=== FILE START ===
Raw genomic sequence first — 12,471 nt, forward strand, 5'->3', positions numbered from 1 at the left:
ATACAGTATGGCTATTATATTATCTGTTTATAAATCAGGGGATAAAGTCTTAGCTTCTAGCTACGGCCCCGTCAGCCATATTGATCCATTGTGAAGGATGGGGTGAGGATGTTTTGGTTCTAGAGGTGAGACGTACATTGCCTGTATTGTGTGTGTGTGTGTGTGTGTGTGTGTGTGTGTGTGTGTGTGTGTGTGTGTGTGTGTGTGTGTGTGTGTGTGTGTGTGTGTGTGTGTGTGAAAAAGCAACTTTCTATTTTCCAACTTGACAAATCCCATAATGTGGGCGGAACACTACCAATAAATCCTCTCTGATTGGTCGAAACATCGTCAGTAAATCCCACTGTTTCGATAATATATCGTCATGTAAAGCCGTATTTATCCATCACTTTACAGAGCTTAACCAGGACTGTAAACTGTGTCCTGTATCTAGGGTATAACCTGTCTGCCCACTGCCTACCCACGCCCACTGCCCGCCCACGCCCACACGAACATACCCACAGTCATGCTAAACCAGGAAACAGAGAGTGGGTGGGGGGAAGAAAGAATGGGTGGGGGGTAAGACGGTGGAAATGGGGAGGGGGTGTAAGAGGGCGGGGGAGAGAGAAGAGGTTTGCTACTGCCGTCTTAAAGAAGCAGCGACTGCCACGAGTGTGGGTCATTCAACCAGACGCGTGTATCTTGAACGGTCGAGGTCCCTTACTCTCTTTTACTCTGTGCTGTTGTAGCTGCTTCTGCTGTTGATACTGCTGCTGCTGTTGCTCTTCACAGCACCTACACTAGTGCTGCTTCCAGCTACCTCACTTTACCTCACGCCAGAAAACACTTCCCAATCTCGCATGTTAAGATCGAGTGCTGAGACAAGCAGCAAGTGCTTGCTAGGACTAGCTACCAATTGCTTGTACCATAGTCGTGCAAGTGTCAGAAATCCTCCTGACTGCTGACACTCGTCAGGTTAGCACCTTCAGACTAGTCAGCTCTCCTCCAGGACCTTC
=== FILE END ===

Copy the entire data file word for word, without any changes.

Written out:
Raw genomic sequence first — 12,471 nt, forward strand, 5'->3', positions numbered from 1 at the left:
ATACAGTATGGCTATTATATTATCTGTTTATAAATCAGGGGATAAAGTCTTAGCTTCTAGCTACGGCCCCGTCAGCCATATTGATCCATTGTGAAGGATGGGGTGAGGATGTTTTGGTTCTAGAGGTGAGACGTACATTGCCTGTATTGTGTGTGTGTGTGTGTGTGTGTGTGTGTGTGTGTGTGTGTGTGTGTGTGTGTGTGTGTGTGTGTGTGTGTGTGTGTGTGTGTGTGTGTGAAAAAGCAACTTTCTATTTTCCAACTTGACAAATCCCATAATGTGGGCGGAACACTACCAATAAATCCTCTCTGATTGGTCGAAACATCGTCAGTAAATCCCACTGTTTCGATAATATATCGTCATGTAAAGCCGTATTTATCCATCACTTTACAGAGCTTAACCAGGACTGTAAACTGTGTCCTGTATCTAGGGTATAACCTGTCTGCCCACTGCCTACCCACGCCCACTGCCCGCCCACGCCCACACGAACATACCCACAGTCATGCTAAACCAGGAAACAGAGAGTGGGTGGGGGGAAGAAAGAATGGGTGGGGGGTAAGACGGTGGAAATGGGGAGGGGGTGTAAGAGGGCGGGGGAGAGAGAAGAGGTTTGCTACTGCCGTCTTAAAGAAGCAGCGACTGCCACGAGTGTGGGTCATTCAACCAGACGCGTGTATCTTGAACGGTCGAGGTCCCTTACTCTCTTTTACTCTGTGCTGTTGTAGCTGCTTCTGCTGTTGATACTGCTGCTGCTGTTGCTCTTCACAGCACCTACACTAGTGCTGCTTCCAGCTACCTCACTTTACCTCACGCCAGAAAACACTTCCCAATCTCGCATGTTAAGATCGAGTGCTGAGACAAGCAGCAAGTGCTTGCTAGGACTAGCTACCAATTGCTTGTACCATAGTCGTGCAAGTGTCAGAAATCCTCCTGACTGCTGACACTCGTCAGGTTAGCACCTTCAGACTAGTCAGCTCTCCTCCAGGACCTTC